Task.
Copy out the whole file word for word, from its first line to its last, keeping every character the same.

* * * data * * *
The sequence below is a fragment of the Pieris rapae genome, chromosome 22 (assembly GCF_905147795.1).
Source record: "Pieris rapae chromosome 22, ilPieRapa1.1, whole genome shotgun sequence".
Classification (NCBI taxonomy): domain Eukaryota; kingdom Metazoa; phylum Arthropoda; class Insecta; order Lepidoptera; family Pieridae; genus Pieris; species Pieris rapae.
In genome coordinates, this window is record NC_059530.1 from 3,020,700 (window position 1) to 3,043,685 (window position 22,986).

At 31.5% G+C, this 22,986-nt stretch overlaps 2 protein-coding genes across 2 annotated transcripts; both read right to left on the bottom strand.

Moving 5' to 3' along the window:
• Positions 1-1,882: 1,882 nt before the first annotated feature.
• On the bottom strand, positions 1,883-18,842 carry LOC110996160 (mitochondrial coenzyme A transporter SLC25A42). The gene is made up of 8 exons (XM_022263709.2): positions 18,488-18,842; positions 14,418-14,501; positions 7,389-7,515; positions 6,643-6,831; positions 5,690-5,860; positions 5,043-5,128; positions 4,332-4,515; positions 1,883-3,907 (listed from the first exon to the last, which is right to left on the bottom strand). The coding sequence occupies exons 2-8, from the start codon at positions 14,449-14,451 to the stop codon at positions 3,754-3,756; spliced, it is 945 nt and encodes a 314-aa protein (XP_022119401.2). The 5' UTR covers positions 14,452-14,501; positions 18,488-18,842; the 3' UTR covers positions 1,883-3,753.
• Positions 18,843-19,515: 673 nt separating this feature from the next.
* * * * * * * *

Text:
The sequence below is a fragment of the Pieris rapae genome, chromosome 22 (assembly GCF_905147795.1).
Source record: "Pieris rapae chromosome 22, ilPieRapa1.1, whole genome shotgun sequence".
Classification (NCBI taxonomy): domain Eukaryota; kingdom Metazoa; phylum Arthropoda; class Insecta; order Lepidoptera; family Pieridae; genus Pieris; species Pieris rapae.
In genome coordinates, this window is record NC_059530.1 from 3,020,700 (window position 1) to 3,043,685 (window position 22,986).

At 31.5% G+C, this 22,986-nt stretch overlaps 2 protein-coding genes across 2 annotated transcripts; both read right to left on the bottom strand.

Moving 5' to 3' along the window:
• Positions 1-1,882: 1,882 nt before the first annotated feature.
• On the bottom strand, positions 1,883-18,842 carry LOC110996160 (mitochondrial coenzyme A transporter SLC25A42). The gene is made up of 8 exons (XM_022263709.2): positions 18,488-18,842; positions 14,418-14,501; positions 7,389-7,515; positions 6,643-6,831; positions 5,690-5,860; positions 5,043-5,128; positions 4,332-4,515; positions 1,883-3,907 (listed from the first exon to the last, which is right to left on the bottom strand). The coding sequence occupies exons 2-8, from the start codon at positions 14,449-14,451 to the stop codon at positions 3,754-3,756; spliced, it is 945 nt and encodes a 314-aa protein (XP_022119401.2). The 5' UTR covers positions 14,452-14,501; positions 18,488-18,842; the 3' UTR covers positions 1,883-3,753.
• Positions 18,843-19,515: 673 nt separating this feature from the next.